...you'll find he simply doesn't describe this part of the system. He, rather infers that due to the conservation laws, the infalling particle must have negative energy relative to a distant observer. This would only be true of the infalling particle upon separation from the VP pair, but not to the infalling particle/black hole relationship.

It's important to note; even a distant observer will agree there's a GP/KE relationship between the infalling particle and the black hole.

So, the infalling particle subtracts it's negative energy/mass from the black hole, but adds its GP/KE to the black hole.

Voila, matter/energy from nothing (a conservation violation). Truly, a conundrum.
julianpenrod
1 / 5 (9) Aug 04, 2012
Note again the "quality" of so much commentary on this site, which is a reflection on the site, itself.
I provided a straightforward, verified description of the role of reversibility in thermodynamics. I provided veifiable information and a legitimate comment on the subject. PosterusNeticus painted me as not being sane and Vendicar Decarian extended the japery. And, in contrast to the minimal scores I received, Vendicar Decarian received a score of 5. Apparently from the loyal quisling Vendicar Decarian keeps around specifically for the purpose of giving them a 5 score after every single message they post.
And, in all their attacks, not once did either of them point out any flaws in what I said.
Because there are no flaws. PosterusNeticus and Vendicar Decarian are, like Torbjorn Larsson OM don't disp[ute because I was wrong, but only to be belligerent. Their kind used to be called "contrary", then "difficult", and now clinical.
Bewia
1 / 5 (6) Aug 04, 2012
why quantum mechanics says a black hole should be able to let some things out
I explained it here many times. The quantum mechanics predicts, the wave packets of particles would always spread into infinity - it follows from Schroedinger equation solution for free particle. Whereas the general relativity predicts, all massive objects would collapse into singularity. It has been found in 60's during analysis of J.A.Wheeler's geon concept. Geon is object fully compliant with general relativity, it consists from gravitational waves only.
In real life nothing really expands of collapses, so that the predictions of both these theories are violated in equal way and they're compensating mutually. The black holes are general relativity concepts, so it's evident, it will be affected with it as well. IMO it's better to consider them as a dense quark, neutrino or axion stars. Note that Steady state cosmology requires the black hole evaporation, or it couldn't work at all.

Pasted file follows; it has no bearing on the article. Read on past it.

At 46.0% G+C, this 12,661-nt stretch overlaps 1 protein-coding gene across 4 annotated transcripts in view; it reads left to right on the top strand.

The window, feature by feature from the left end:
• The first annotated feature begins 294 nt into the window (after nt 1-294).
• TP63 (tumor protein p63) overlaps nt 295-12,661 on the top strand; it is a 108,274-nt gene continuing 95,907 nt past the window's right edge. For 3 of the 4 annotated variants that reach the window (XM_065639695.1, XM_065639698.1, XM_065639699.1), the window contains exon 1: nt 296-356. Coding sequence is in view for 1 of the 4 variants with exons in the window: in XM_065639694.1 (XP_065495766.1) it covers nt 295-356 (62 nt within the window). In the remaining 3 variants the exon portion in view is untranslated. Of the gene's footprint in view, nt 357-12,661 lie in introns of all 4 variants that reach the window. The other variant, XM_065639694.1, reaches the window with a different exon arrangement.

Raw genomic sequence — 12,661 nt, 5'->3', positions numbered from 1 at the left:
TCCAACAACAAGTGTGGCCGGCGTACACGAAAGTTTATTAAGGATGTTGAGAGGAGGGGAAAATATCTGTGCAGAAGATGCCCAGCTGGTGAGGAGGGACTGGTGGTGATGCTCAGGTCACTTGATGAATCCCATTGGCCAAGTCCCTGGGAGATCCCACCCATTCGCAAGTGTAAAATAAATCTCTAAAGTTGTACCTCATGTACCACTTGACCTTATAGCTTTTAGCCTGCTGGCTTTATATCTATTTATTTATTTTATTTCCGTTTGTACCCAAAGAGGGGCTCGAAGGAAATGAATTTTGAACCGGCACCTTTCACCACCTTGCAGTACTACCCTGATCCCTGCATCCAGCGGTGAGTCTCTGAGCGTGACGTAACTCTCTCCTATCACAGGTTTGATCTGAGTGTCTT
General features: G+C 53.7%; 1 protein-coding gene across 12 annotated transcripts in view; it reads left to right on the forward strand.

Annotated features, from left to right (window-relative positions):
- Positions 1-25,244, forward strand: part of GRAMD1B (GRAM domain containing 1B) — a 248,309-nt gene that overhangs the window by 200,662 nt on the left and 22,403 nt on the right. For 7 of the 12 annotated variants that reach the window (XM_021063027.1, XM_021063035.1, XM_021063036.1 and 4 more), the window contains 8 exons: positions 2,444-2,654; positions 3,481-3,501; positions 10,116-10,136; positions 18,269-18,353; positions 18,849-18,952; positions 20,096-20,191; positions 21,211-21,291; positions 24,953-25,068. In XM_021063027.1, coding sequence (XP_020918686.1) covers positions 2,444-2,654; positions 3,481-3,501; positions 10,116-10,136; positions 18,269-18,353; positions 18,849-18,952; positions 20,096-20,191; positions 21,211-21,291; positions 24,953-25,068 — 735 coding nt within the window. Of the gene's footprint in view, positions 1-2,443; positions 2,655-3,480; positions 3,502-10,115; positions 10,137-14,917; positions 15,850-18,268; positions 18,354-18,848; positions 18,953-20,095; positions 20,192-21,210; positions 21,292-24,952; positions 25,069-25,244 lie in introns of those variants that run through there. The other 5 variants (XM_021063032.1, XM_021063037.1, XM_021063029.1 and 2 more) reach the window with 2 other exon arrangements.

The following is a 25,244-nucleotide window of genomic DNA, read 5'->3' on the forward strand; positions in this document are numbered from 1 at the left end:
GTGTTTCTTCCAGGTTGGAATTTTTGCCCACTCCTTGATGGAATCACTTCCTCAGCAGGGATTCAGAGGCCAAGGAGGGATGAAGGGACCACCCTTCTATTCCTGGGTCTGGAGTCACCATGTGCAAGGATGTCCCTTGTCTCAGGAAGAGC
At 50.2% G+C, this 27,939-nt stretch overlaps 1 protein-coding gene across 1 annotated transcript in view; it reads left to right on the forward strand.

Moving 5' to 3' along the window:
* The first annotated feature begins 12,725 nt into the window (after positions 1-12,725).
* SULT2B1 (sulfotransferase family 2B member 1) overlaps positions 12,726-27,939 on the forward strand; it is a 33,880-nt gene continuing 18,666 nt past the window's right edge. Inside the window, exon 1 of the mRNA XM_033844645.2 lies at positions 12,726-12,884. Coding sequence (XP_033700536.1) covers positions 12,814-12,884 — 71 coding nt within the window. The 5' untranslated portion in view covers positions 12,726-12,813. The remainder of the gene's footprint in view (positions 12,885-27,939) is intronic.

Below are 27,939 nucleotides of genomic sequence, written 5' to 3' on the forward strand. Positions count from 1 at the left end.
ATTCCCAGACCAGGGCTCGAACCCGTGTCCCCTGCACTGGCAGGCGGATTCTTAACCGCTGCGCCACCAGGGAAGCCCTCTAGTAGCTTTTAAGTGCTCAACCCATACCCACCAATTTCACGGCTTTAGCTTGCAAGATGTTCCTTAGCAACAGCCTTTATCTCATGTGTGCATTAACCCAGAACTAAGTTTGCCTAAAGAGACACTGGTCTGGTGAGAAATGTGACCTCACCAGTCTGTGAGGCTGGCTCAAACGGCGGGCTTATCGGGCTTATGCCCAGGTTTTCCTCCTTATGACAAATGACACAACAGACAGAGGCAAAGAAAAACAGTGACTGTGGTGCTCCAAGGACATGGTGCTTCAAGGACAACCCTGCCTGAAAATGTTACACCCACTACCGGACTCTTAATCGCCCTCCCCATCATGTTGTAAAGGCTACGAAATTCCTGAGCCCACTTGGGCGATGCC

Bewia
1.2 / 5 (5) Aug 04, 2012
black hole surely is capable of the occasional lapse, allowing a particle or even a whole atom to escape
The massive evaporation of black holes may be observed at most galaxies, which apparently contain very massive central black holes, with intensive accretion and emanation of jets. The black holes inside of mature galaxies like Milky Way are quiet and quite negligible in compare to the mass of galaxy. Apparently they're forming a dense remnants of much larger objects. Whereas the very old dwarf galaxies often contain no central hole at all. The recent observations of gamma ray in Milky Way bring the indicia, the quantum evaporation of central black hole inside of Milky Way is not finished yet. French astronomer LaViolette deduced before many years already periodic episodes of Milky Way activity and it's possible, they're contributing to global warming periods.
Bewia
1 / 5 (5) Aug 04, 2012
..seen up close and personal, a black hole surely is capable of the occasional lapse, allowing a particle or even a whole atom to escape. But looking at the hugeness of a black hole across the vast distance of space, it definitely appears all consuming; always taking and never giving, to us appearing as if nothing, not even a photon could ever escape its clutches. Thats how you reconcile the two viewpoints..
This view essentially puts the solar system inside of black hole. In this sense whole Milky Way is gigantic fuzzy surface of black hole (a fuzzball), which is residing in it. The even horizon from massive bosons and objects formed with them is just less visible, more bulky and sparse, than the event horizon for photons. The fuzzball is concept of string theorists and it was essentially misunderstood in this way. Not only such a fuzzballs are easy to observe - we are living inside of one of them.
Bewia
1 / 5 (8) Aug 04, 2012
black hole SURELY is capable of the occasional lapse
Surely? I was banned for this idea even few weeks before from here.. This is one of my posts deleted during this: